Twitter, Facebook targeted by more Pulse shooting victims

Twitter, Facebook targeted by more Pulse shooting victims

Families of three Pulse nightclub victims are suing Facebook, Twitter, and Google, alleging that the companies did not do enough to stop the so-called Islamic State to post propaganda and push its agenda.

By Paul Brinkman April 4, 2017

Ten new plaintiffs have joined a federal lawsuit that targets Twitter, Google, and Facebook with allegations that ISIS used social media to radicalize the Pulse nightclub gunman.

The lawsuit is the second in recent weeks where more than a dozen Pulse victims or their families are now suing over the tragedy. The other big lawsuit is directed at the G4S security firm, where the shooter worked as a security guard, and his wife.

One of the new plaintiffs in the social media case is Christine Leinonen, mother of deceased victim Christopher “Drew” Leinonen. She has been one of the most visible activists among the Pulse victims’ families, appearing at the Democratic National Convention during the presidential campaign to speak about curbing gun violence.

“I think this is one lawsuit that may actually work, so that we could prevent some future tragedies. It’s not going to eliminate them altogether because the [expletive] that want to distribute this kind of carnage can still meet in a coffeehouse or a cave or wherever,” Leinonen said. “They are taking men who might be slightly angry because they’re not getting along with their boss or their wife, and they’re making monsters out of them.”

Money from the lawsuit would be put into her son’s foundation, called The Dru Project, to help start up and support gay-straight alliances in schools.

She said the lawsuit is not about money.

“Even if the damages are minimal, that’s irrelevant. I have the opportunity to eradicate future evil. That would promote my son’s honor, his name, his legacy,” Leinonen said.

The lawsuit seeks a judge’s order declaring the social media companies to have violated the Anti-Terrorism Act by allowing ISIS sympathizers to use their services. The act defines terrorism as acts dangerous to human life, which appear to be intended to intimidate or coerce a civilian population, among other things, and provides for penalties against anyone aiding terrorists.

Twitter, Google and Facebook have fought back in court, filing a motion to dismiss the case already.

The social media lawsuit was first filed in December by family members controlling estates of three deceased victims, by the Michigan-based firm 1-800-Law-Firm. Ten more joined the suit last week, according to a new amended complaint.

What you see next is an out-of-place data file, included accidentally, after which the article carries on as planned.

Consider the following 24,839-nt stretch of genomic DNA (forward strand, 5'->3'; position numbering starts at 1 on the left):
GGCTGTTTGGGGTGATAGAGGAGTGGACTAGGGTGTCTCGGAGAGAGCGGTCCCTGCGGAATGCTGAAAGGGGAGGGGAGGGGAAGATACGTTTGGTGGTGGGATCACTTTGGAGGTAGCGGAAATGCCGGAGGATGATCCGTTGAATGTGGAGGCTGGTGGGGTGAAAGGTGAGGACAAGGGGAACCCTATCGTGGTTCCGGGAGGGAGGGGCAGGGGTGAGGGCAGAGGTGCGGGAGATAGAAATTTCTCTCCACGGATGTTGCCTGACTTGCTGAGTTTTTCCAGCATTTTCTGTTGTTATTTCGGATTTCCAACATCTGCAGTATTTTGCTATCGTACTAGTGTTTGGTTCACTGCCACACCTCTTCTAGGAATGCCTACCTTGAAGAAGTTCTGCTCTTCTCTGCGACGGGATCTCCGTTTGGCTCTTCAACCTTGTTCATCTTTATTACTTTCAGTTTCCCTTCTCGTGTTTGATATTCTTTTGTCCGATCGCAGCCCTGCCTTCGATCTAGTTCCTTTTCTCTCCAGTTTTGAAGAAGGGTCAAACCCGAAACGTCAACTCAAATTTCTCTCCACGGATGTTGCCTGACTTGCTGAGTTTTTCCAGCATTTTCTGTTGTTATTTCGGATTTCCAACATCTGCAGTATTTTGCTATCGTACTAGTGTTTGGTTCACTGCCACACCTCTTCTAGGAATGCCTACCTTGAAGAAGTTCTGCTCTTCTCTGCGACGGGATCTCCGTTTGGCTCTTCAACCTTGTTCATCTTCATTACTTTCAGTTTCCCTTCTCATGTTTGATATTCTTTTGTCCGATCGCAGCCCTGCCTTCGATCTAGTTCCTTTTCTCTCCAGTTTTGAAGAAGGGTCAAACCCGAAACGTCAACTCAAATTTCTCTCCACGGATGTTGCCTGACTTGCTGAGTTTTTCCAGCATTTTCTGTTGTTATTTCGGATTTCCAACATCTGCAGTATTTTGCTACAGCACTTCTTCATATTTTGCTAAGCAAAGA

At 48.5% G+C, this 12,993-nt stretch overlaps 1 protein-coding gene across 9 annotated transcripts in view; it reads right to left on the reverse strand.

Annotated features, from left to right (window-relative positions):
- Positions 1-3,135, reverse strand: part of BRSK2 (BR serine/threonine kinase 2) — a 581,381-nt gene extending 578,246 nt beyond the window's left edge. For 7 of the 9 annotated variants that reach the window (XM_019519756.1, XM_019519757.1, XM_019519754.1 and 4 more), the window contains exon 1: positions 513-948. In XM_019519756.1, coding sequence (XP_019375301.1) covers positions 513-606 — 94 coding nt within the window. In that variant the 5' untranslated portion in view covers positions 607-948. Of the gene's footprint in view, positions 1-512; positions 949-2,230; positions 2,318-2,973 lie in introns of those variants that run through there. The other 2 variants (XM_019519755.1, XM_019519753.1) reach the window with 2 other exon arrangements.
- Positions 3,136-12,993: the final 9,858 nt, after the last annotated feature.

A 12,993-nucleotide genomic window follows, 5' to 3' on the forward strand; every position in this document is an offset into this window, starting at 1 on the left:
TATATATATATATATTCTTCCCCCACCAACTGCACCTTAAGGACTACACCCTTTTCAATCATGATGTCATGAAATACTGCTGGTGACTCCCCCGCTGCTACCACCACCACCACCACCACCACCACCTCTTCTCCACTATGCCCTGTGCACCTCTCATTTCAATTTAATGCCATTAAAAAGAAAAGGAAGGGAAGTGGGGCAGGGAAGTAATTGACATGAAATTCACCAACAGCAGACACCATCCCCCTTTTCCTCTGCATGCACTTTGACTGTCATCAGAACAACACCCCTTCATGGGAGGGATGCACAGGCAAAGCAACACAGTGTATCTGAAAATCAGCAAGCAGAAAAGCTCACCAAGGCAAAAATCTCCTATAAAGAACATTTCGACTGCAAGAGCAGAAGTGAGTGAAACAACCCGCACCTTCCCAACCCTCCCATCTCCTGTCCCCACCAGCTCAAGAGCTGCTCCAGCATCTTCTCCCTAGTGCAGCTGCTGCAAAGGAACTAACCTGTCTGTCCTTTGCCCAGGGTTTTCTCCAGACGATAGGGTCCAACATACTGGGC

The social media suit alleges that the shooter, Omar Mateen, was radicalized by ISIS’s use of social media websites to conduct terrorist operations. However, the companies have argued that the suit alleges no facts indicating that the Orlando attack “was in any way impacted, helped by, or the result of ISIS’s presence on the social networks.”

Mateen opened fire at Pulse, a gay nightclub south of downtown Orlando, about 2 a.m. on June 12, killing 49 people and injuring at least 68 others.

Besides Leinonen, the new plaintiffs are family or estate representatives of deceased victims including: Lydia Perez and family members of the late Jean Carlos Mendez Perez; Carlos Sanfeliz and Maria Sanfeliz-Mendoza, family of the late Christopher Joseph Sanfeliz; Jose Luis Vielma, family of the late Luis Sergio Vielma; Jackson J. Josaphat, family of the late Jason B. Josaphat; Stanley Almodovar, family of the late Stanley Almodovar III.

Four of the new plaintiffs are Pulse victims who recovered: Chris Littlestar, Nicholaz Perez, Asael Abad and Jillian Amador.

The lawsuit cites numerous media accounts of investigations into the shooting by the FBI and by a Congressional committee.

Although the suit says the FBI believes Mateen was radicalized by viewing online material, including videos, the suit doesn’t have any specific examples of Mateen viewing ISIS material. The only direct reference in the lawsuit to Mateen using social media is about him going on Facebook during the shooting itself to find reaction.

Another lawsuit filed by victims’ families, filed targets the G4S security firm, where the shooter worked as a security guard, and his wife.

Copyright © 2017, Orlando Sentinel


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